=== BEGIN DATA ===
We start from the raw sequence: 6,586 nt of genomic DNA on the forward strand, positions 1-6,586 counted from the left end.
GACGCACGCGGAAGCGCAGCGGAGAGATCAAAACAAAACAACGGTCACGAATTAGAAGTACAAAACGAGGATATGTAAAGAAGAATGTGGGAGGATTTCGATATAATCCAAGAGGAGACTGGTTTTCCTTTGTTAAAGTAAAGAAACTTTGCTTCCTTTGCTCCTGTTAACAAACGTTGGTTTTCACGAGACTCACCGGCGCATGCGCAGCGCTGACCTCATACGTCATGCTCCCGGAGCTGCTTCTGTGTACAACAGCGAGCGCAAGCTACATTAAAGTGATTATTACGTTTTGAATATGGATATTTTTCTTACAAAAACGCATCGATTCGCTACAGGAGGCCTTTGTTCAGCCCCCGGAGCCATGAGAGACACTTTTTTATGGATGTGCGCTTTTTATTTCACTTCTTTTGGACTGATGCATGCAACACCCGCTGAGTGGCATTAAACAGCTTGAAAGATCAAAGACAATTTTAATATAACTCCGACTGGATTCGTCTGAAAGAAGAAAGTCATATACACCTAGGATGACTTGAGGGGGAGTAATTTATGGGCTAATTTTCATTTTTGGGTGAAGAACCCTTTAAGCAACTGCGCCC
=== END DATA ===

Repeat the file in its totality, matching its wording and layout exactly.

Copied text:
We start from the raw sequence: 6,586 nt of genomic DNA on the forward strand, positions 1-6,586 counted from the left end.
GACGCACGCGGAAGCGCAGCGGAGAGATCAAAACAAAACAACGGTCACGAATTAGAAGTACAAAACGAGGATATGTAAAGAAGAATGTGGGAGGATTTCGATATAATCCAAGAGGAGACTGGTTTTCCTTTGTTAAAGTAAAGAAACTTTGCTTCCTTTGCTCCTGTTAACAAACGTTGGTTTTCACGAGACTCACCGGCGCATGCGCAGCGCTGACCTCATACGTCATGCTCCCGGAGCTGCTTCTGTGTACAACAGCGAGCGCAAGCTACATTAAAGTGATTATTACGTTTTGAATATGGATATTTTTCTTACAAAAACGCATCGATTCGCTACAGGAGGCCTTTGTTCAGCCCCCGGAGCCATGAGAGACACTTTTTTATGGATGTGCGCTTTTTATTTCACTTCTTTTGGACTGATGCATGCAACACCCGCTGAGTGGCATTAAACAGCTTGAAAGATCAAAGACAATTTTAATATAACTCCGACTGGATTCGTCTGAAAGAAGAAAGTCATATACACCTAGGATGACTTGAGGGGGAGTAATTTATGGGCTAATTTTCATTTTTGGGTGAAGAACCCTTTAAGCAACTGCGCCC